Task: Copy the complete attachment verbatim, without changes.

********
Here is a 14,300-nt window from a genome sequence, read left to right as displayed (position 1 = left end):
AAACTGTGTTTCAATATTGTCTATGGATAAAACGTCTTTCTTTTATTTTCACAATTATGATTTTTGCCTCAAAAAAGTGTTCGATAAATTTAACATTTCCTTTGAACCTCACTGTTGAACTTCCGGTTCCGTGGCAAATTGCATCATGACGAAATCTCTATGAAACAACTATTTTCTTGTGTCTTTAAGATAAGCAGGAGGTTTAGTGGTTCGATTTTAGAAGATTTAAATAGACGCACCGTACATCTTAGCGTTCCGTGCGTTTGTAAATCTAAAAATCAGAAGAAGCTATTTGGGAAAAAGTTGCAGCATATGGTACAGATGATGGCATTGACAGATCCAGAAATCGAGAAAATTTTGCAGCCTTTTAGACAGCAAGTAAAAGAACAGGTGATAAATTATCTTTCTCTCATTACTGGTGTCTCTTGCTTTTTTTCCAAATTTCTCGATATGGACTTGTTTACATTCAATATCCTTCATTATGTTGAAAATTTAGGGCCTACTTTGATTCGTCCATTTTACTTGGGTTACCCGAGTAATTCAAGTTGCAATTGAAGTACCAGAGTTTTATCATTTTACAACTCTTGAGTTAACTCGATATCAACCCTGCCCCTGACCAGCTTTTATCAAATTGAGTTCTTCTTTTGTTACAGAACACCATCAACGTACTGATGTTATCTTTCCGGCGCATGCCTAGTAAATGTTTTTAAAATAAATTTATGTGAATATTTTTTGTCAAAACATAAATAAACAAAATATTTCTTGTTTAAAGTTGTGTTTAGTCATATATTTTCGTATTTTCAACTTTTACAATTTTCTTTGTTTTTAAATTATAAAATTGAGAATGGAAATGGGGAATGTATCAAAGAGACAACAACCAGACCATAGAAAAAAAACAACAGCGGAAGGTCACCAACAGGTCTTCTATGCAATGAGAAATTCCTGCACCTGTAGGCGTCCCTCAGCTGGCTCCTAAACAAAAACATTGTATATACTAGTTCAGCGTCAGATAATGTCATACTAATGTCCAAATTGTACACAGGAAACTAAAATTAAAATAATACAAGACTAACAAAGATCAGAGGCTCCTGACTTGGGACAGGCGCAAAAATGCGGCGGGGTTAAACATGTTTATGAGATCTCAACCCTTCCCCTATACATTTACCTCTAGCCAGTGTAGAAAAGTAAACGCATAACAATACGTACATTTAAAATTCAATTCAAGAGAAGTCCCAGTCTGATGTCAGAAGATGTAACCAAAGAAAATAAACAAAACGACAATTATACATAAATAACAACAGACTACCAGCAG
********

Here is a 14,300-nt window from a genome sequence, read left to right as displayed (position 1 = left end):
AAACTGTGTTTCAATATTGTCTATGGATAAAACGTCTTTCTTTTATTTTCACAATTATGATTTTTGCCTCAAAAAAGTGTTCGATAAATTTAACATTTCCTTTGAACCTCACTGTTGAACTTCCGGTTCCGTGGCAAATTGCATCATGACGAAATCTCTATGAAACAACTATTTTCTTGTGTCTTTAAGATAAGCAGGAGGTTTAGTGGTTCGATTTTAGAAGATTTAAATAGACGCACCGTACATCTTAGCGTTCCGTGCGTTTGTAAATCTAAAAATCAGAAGAAGCTATTTGGGAAAAAGTTGCAGCATATGGTACAGATGATGGCATTGACAGATCCAGAAATCGAGAAAATTTTGCAGCCTTTTAGACAGCAAGTAAAAGAACAGGTGATAAATTATCTTTCTCTCATTACTGGTGTCTCTTGCTTTTTTTCCAAATTTCTCGATATGGACTTGTTTACATTCAATATCCTTCATTATGTTGAAAATTTAGGGCCTACTTTGATTCGTCCATTTTACTTGGGTTACCCGAGTAATTCAAGTTGCAATTGAAGTACCAGAGTTTTATCATTTTACAACTCTTGAGTTAACTCGATATCAACCCTGCCCCTGACCAGCTTTTATCAAATTGAGTTCTTCTTTTGTTACAGAACACCATCAACGTACTGATGTTATCTTTCCGGCGCATGCCTAGTAAATGTTTTTAAAATAAATTTATGTGAATATTTTTTGTCAAAACATAAATAAACAAAATATTTCTTGTTTAAAGTTGTGTTTAGTCATATATTTTCGTATTTTCAACTTTTACAATTTTCTTTGTTTTTAAATTATAAAATTGAGAATGGAAATGGGGAATGTATCAAAGAGACAACAACCAGACCATAGAAAAAAAACAACAGCGGAAGGTCACCAACAGGTCTTCTATGCAATGAGAAATTCCTGCACCTGTAGGCGTCCCTCAGCTGGCTCCTAAACAAAAACATTGTATATACTAGTTCAGCGTCAGATAATGTCATACTAATGTCCAAATTGTACACAGGAAACTAAAATTAAAATAATACAAGACTAACAAAGATCAGAGGCTCCTGACTTGGGACAGGCGCAAAAATGCGGCGGGGTTAAACATGTTTATGAGATCTCAACCCTTCCCCTATACATTTACCTCTAGCCAGTGTAGAAAAGTAAACGCATAACAATACGTACATTTAAAATTCAATTCAAGAGAAGTCCCAGTCTGATGTCAGAAGATGTAACCAAAGAAAATAAACAAAACGACAATTATACATAAATAACAACAGACTACCAGCAG